Binary numbers that can be represented by 10 bits are as follows.

“0000000000” ~ “1111111111”

There are 1024 combinations in total.

*Calculation method 2^10 = 1024



Let’s apply it to the 5V voltage of the Arduino UNO.

It means that it has a resolution of 5÷1024 = about 4.88mV.

The table below shows the relationship between “voltage”, “binary number” and “decimal number”.

Input voltage[mV] binary number decimal number
0.00 ~ 4.88 0000000000 0
4.88 ~ 9.76 0000000001 1
・・・ ・・・ ・・・
4990.24 ~ 4995.12 1111111110 1022
4995.12 ~ 5000.00 1111111111 1023

*It is an easy-to-understand expression and may differ from the actual value.

To calculate an accurate value, measure the voltage of the Arduino’s 5V power supply with a tester.

Actually, it’s not 5V.




Analog Input Example

Analog inputs correspond to analog input terminals 0, 1, 2, 3, 4, and 5 shown in the above image.
*A0, A1, A2, A3, A4, A5

Terminal voltage can be measured by connecting an electronic part to the target pin.

Also, it takes 100 microseconds (0.0001 seconds) to read the analog input .

The maximum reading rate is 10000 times (10,000 times) per second .

The control commands to be used are as follows.

analogRead (pin_number)

Pin_number: Specify the pin number to read (0, 1, 2, 3, 4, 5)

Return value: Integer value from 0 to 1023

The read value is converted to an integer value from 0 to 1023.

Therefore, when obtaining the voltage, it is necessary to calculate it.

Calculate below. *For 5V

Calculate the voltage value from the return value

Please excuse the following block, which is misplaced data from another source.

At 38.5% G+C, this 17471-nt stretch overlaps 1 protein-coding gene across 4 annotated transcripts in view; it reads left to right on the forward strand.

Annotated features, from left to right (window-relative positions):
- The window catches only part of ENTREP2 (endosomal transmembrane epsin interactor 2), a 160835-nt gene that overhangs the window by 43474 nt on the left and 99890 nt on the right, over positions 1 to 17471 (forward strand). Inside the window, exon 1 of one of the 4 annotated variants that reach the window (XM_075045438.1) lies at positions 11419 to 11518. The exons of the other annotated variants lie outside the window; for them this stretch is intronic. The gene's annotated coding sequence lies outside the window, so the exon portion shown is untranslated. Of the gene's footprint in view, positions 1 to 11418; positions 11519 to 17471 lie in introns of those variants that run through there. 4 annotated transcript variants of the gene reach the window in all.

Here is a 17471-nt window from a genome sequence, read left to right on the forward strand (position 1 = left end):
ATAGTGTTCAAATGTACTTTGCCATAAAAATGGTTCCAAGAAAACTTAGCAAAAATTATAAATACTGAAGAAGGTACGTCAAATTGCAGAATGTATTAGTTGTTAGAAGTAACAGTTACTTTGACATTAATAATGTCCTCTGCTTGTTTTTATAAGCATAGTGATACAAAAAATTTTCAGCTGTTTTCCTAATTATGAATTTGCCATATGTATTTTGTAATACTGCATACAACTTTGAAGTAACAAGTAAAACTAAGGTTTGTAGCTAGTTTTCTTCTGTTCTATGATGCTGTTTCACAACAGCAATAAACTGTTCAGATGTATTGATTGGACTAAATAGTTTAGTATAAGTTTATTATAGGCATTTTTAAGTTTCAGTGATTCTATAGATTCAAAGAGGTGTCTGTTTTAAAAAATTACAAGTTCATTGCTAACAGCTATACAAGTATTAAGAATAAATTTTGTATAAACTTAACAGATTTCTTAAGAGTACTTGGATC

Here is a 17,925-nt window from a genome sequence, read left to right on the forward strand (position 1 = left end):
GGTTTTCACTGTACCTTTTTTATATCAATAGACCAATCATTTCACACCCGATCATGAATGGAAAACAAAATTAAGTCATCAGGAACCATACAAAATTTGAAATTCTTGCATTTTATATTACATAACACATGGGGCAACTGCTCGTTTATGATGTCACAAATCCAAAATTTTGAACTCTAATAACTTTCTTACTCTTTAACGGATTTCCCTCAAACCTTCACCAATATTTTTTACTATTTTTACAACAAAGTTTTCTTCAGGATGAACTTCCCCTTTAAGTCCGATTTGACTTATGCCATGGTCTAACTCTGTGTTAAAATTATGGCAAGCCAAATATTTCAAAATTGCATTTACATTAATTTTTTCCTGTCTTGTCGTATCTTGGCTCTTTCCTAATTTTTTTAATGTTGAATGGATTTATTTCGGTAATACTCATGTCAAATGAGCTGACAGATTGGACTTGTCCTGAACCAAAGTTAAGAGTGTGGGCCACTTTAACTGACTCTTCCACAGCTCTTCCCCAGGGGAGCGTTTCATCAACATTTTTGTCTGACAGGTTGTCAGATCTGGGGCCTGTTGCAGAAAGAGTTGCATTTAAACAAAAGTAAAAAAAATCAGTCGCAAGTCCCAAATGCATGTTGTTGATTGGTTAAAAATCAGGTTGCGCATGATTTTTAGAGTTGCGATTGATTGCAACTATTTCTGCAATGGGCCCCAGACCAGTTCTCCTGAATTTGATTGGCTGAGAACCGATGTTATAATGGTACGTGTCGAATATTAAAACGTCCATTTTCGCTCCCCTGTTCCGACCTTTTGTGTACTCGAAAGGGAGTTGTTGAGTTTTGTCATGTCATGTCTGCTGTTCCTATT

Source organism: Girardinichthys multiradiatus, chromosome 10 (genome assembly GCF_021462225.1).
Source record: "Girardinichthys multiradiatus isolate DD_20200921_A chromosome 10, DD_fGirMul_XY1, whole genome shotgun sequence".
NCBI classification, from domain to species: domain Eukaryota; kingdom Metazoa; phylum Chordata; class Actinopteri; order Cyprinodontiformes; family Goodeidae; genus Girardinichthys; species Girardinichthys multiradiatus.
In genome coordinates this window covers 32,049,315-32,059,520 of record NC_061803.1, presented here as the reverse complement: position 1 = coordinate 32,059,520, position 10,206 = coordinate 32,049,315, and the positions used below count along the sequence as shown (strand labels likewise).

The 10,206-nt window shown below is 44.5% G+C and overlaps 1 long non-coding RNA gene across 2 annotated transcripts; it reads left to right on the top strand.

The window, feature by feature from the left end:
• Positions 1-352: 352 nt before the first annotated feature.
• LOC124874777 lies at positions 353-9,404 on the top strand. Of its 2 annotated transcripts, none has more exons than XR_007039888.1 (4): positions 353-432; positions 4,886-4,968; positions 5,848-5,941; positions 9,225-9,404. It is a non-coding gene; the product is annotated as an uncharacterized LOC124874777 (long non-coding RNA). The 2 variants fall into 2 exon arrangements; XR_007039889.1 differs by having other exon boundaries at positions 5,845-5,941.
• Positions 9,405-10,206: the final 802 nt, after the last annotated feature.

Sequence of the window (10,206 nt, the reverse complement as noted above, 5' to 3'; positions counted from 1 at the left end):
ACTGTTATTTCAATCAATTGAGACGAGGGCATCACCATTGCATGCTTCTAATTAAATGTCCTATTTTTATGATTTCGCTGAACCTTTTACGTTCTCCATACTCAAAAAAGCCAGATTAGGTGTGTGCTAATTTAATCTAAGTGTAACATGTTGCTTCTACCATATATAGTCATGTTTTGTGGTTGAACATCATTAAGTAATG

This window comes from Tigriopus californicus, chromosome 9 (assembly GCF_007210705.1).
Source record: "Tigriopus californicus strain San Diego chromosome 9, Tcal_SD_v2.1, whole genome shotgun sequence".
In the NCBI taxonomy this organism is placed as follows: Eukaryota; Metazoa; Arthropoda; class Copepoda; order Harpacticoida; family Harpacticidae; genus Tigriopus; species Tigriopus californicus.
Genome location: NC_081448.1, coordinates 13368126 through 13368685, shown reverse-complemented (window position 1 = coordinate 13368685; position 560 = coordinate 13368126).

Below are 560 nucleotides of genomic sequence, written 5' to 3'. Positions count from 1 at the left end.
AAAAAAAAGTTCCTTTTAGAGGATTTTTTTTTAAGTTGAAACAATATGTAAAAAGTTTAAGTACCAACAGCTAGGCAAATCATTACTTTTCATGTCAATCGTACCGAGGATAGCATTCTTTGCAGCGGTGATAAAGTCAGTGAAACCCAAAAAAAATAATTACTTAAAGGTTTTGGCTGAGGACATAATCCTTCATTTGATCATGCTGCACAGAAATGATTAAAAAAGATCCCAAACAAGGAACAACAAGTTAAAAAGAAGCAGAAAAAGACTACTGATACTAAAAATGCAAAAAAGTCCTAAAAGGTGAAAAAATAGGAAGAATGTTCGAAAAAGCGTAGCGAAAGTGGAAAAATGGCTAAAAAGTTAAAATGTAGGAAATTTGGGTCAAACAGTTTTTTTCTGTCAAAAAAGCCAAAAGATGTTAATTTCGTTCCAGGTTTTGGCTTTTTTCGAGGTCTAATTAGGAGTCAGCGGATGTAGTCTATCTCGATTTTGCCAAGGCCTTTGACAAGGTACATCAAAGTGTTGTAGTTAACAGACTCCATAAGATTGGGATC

Return value ÷ 1024 × 5[V]

Please note that the voltage obtained has only a resolution of 1LSB (4.88mV).

If you want to increase the accuracy even a little.

For the 5V value, enter the actual value of the Arduino’s 5V power supply measured with a tester.

Example Read the value of analog input 3 (A3: pin number 3) and calculate the voltage value

int val;

float volt;

val = analogRead( 3 );

volt = (float)val / 1024.0f * 5.0f;

The float is used here to avoid calculation overflow.



Here is a simple code.

//sample code

int analogPin = 3; //Set analog input pin to number 3

int  val = 0; //Set variable for read value

float v_convert = 0.0 f; //Set variable for calculated value , set flaot to not overflow

void setup() {

 Serial.begin( 9600 ); //Specify the data transfer rate of serial communication at 9600bps. bps is bits per second.

}

void loop () {

 val = analogRead( analogPin ); // read pin value

v_convert = ( float ) val / 1024.0 f * 5.0 f; // convert read value to voltage, calculate with float

Serial.print(“value / volt : “);// print the display

Serial.print (val); // print the reading

 Serial. print(” / “) ; // display the calculated voltage value, new line

delay( 500 ); //Delay to display every 500ms (0.5 seconds)

}

A potentiometer makes it easy to understand how to use the analogRead() function. A potentiometer is a variable resistor. It seems that it can be practiced by reading the voltage of the output of the variable resistor.